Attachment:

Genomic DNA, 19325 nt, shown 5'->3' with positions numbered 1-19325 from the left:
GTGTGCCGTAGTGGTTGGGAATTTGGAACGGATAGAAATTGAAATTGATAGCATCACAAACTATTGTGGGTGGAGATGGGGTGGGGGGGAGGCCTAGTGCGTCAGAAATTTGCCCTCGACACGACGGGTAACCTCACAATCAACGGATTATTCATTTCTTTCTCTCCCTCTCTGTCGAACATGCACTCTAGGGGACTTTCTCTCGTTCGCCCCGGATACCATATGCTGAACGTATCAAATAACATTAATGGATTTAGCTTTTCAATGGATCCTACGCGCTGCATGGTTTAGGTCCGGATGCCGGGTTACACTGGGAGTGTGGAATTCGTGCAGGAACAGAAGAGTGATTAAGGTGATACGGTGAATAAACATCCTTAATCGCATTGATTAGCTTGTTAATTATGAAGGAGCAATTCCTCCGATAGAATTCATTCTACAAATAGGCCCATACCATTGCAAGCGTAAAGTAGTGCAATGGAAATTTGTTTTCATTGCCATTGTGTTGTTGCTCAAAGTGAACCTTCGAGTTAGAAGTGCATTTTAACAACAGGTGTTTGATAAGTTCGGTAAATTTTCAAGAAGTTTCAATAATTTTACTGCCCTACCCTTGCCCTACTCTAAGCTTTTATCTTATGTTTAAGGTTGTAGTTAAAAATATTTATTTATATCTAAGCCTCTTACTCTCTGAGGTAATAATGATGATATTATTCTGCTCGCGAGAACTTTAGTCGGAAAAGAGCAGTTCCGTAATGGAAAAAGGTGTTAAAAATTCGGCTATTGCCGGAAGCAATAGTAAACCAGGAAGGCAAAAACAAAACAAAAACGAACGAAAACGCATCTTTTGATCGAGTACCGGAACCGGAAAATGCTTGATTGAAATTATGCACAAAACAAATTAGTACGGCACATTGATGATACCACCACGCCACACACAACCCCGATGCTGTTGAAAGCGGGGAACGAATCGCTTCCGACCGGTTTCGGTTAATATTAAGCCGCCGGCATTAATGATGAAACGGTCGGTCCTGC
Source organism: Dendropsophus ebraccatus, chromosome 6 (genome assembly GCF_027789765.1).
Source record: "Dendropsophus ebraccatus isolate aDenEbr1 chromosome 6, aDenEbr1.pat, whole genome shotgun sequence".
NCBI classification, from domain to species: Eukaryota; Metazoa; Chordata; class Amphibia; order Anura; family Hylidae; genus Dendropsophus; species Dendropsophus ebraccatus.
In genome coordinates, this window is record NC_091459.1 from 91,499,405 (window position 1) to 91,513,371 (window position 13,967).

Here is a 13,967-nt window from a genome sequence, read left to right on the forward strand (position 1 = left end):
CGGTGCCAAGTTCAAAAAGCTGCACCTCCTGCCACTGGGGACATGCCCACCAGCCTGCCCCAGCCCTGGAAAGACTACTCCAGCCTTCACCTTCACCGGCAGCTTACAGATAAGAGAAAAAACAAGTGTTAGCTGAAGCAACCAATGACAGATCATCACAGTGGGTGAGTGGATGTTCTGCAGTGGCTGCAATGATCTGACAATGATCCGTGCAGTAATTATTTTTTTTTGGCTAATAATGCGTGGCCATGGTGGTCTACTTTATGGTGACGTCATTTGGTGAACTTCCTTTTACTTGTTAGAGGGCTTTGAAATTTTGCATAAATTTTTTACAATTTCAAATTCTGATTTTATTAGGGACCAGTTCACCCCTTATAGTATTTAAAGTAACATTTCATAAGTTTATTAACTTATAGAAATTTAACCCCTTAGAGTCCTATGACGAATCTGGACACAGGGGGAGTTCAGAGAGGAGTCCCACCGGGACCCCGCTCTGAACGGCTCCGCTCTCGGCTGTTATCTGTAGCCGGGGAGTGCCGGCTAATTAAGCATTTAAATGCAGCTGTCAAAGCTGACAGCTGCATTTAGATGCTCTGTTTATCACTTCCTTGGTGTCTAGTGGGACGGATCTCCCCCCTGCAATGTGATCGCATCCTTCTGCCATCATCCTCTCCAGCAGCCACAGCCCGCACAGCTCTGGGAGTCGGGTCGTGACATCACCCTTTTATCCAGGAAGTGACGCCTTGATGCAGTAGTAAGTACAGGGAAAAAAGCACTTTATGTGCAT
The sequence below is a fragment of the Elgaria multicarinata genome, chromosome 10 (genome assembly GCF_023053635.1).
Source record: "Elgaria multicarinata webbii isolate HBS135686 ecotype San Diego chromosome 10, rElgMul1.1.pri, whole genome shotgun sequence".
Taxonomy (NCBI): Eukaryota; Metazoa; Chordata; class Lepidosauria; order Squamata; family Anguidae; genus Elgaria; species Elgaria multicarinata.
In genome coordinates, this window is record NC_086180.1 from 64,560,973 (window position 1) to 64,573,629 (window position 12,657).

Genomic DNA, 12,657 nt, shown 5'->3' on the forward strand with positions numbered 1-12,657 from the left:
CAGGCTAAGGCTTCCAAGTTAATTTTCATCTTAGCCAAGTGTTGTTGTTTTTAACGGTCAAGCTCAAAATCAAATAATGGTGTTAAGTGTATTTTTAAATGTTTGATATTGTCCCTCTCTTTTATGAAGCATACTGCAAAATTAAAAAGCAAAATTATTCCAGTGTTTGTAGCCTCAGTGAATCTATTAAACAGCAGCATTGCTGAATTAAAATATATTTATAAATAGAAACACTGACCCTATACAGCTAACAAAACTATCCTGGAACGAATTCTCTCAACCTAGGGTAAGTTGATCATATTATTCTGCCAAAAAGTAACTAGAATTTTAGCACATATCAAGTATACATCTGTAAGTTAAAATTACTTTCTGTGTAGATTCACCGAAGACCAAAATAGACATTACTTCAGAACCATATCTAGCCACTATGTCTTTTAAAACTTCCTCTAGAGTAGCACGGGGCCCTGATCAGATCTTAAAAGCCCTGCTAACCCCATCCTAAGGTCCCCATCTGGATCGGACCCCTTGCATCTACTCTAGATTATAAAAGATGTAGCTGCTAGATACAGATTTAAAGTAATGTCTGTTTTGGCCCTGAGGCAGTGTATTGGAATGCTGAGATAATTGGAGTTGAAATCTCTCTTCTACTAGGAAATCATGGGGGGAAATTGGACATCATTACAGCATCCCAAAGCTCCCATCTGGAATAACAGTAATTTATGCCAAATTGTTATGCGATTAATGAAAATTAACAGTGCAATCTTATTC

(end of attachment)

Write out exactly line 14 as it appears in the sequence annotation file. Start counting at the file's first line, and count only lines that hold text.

CAGGCTAAGGCTTCCAAGTTAATTTTCATCTTAGCCAAGTGTTGTTGTTTTTAACGGTCAAGCTCAAAATCAAATAATGGTGTTAAGTGTATTTTTAAATGTTTGATATTGTCCCTCTCTTTTATGAAGCATACTGCAAAATTAAAAAGCAAAATTATTCCAGTGTTTGTAGCCTCAGTGAATCTATTAAACAGCAGCATTGCTGAATTAAAATATATTTATAAATAGAAACACTGACCCTATACAGCTAACAAAACTATCCTGGAACGAATTCTCTCAACCTAGGGTAAGTTGATCATATTATTCTGCCAAAAAGTAACTAGAATTTTAGCACATATCAAGTATACATCTGTAAGTTAAAATTACTTTCTGTGTAGATTCACCGAAGACCAAAATAGACATTACTTCAGAACCATATCTAGCCACTATGTCTTTTAAAACTTCCTCTAGAGTAGCACGGGGCCCTGATCAGATCTTAAAAGCCCTGCTAACCCCATCCTAAGGTCCCCATCTGGATCGGACCCCTTGCATCTACTCTAGATTATAAAAGATGTAGCTGCTAGATACAGATTTAAAGTAATGTCTGTTTTGGCCCTGAGGCAGTGTATTGGAATGCTGAGATAATTGGAGTTGAAATCTCTCTTCTACTAGGAAATCATGGGGGGAAATTGGACATCATTACAGCATCCCAAAGCTCCCATCTGGAATAACAGTAATTTATGCCAAATTGTTATGCGATTAATGAAAATTAACAGTGCAATCTTATTC